“Fig”, dir. Nicolas Kolovos (2015)

In both “Fig” and “Index”, love wins. Do you believe in humanity and its ability to create loving relationships?

All my films talk about love and the power of love, irrespective of sex, religion or ethnicity. The power we have inside us and which we show at critical moments. This in-between space between life and death, where we want to say something but dare not, is very interesting for me as a scriptwriter and director; the dilemma of the middle-space. In my films I talk about humans, the power of love, respect and the need for human contact. I often talk about the person that never gives up even when everything goes wrong, the one that loves unconditionally. Humor is another feature of my work, to be found even in our darkest moments. For me, humor helps us breathe and that is why it is always present in my films.


“Fig”, dir. Nicolas Kolovos (2015)

What is your experience as a filmmaker moving between the two countries, Greece and Sweden, as regards funding and location?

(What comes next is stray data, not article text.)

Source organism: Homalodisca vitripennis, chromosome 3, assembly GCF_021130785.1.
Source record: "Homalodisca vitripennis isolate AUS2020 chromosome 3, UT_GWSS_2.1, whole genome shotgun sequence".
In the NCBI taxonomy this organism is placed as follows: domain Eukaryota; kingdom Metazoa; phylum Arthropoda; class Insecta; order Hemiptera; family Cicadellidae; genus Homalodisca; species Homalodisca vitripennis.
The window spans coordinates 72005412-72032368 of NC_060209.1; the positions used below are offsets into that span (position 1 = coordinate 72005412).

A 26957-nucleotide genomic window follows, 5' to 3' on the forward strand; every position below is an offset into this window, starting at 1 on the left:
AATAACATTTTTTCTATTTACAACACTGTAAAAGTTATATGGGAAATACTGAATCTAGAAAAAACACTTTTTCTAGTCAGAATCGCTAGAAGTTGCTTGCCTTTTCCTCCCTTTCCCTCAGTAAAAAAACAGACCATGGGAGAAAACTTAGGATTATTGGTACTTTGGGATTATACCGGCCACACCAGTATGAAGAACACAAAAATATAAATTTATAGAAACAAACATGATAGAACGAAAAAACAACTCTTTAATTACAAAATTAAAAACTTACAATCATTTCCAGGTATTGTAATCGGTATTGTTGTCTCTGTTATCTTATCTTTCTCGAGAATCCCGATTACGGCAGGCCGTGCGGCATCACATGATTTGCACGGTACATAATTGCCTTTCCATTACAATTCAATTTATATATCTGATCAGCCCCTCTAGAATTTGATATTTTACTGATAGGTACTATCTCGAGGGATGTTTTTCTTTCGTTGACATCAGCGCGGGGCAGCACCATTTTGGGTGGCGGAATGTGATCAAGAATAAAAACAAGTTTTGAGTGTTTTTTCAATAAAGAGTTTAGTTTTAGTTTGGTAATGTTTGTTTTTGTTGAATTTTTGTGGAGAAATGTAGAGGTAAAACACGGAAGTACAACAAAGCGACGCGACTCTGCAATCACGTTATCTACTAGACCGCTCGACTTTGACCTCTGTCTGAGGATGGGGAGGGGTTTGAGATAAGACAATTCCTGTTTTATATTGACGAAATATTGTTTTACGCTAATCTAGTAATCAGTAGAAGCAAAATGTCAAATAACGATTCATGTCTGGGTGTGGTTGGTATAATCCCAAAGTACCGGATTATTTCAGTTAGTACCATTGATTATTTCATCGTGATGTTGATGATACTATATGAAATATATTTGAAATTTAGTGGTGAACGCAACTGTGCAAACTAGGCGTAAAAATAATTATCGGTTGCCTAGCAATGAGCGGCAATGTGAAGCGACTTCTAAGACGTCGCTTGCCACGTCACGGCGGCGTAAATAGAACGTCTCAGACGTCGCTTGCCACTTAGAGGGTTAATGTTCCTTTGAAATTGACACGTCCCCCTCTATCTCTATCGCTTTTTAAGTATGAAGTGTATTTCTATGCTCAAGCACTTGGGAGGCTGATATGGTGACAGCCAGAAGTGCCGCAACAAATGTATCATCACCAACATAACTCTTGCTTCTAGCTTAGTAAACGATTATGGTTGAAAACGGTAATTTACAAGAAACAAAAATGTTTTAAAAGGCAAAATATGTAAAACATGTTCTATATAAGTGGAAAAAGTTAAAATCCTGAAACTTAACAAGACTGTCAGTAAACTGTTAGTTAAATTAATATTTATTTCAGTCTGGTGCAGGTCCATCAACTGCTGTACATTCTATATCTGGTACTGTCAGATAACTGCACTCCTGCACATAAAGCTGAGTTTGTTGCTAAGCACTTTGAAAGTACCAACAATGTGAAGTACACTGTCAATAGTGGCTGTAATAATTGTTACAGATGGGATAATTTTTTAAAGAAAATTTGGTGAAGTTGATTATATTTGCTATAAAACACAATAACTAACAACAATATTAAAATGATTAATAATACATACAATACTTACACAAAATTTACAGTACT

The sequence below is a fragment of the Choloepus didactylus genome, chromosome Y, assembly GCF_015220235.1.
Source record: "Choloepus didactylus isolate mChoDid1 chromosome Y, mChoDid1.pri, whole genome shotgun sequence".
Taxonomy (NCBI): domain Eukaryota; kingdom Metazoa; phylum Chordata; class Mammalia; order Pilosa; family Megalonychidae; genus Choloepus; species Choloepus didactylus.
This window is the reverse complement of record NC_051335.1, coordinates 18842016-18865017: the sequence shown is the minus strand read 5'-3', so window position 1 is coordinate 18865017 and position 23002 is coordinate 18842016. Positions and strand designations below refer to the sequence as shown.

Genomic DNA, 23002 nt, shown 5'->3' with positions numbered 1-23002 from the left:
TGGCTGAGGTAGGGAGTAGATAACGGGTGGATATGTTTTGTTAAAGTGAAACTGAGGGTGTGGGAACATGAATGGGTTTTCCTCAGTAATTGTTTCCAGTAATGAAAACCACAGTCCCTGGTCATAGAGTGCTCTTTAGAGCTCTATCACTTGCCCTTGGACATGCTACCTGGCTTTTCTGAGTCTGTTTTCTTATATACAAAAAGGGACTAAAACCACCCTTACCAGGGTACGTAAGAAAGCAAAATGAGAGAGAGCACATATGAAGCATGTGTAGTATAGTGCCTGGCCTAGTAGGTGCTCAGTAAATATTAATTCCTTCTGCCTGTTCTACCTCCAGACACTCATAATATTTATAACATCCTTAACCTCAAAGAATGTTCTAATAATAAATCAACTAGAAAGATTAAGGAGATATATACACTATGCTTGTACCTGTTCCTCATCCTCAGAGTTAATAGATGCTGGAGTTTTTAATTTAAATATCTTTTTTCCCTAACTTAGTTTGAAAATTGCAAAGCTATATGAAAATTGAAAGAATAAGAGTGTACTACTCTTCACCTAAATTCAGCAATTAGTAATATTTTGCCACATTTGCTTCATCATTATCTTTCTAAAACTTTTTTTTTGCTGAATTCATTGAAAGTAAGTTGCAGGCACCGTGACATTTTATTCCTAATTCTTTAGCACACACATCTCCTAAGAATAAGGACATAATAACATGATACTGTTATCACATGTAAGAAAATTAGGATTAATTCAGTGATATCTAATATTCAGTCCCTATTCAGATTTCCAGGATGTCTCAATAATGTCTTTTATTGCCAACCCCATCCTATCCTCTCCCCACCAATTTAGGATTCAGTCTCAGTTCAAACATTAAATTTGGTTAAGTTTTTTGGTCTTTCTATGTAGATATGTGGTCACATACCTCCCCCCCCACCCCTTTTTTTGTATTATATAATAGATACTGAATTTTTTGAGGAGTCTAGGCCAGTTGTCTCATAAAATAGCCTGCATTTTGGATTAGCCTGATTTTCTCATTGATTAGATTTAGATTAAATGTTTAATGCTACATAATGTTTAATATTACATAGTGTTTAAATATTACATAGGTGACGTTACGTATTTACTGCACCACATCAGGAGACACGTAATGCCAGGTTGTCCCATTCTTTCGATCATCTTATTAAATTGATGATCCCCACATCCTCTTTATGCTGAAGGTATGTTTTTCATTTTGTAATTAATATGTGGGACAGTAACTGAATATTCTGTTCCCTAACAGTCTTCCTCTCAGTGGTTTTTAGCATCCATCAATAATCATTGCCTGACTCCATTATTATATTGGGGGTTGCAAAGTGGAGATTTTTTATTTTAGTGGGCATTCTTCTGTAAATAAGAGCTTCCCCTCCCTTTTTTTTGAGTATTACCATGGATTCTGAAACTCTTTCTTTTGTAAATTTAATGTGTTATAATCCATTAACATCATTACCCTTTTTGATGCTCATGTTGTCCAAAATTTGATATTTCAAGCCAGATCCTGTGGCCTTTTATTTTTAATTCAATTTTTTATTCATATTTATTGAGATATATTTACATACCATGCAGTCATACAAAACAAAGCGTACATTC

There is no major difference when it comes to shooting. We speak the same cinematic language, thus there are no problems. Crews are professional both here in Sweden and Greece. The difference is in funding. International co-productions have become a common practice to find a budget.


“Fig”, dir. Nicolas Kolovos (2015)

In a way, the protagonists of both “Index” and “Fig” are modern Ulysses, wanderers. What is the role of the journey and quest in your work?

The refugee crisis is around us daily. We come across these present-day Ulysses characters daily. People still leave their countries and always will. Wars will never come to an end and there will always be forced population movements. In such cases, people care about their lives, not their home. And if you think about it well, all you are left with is the love for those around you. As a father myself, I inevitably wondered what it would be like if I were in their place with my child in danger. The journey for me starts from the conception of the idea to its realization. This is where I struggle as a creator to find the way to express the idea.


“Fig”, dir. Nicolas Kolovos (2015)

What are your future plans?

I am currently directing a thriller series for Sweden’s Radio Drama. I have also completed the script for a feature film which I hope to shoot in Greece. It’s a comedy-drama about love.


* Interview by Florentia Kiortsi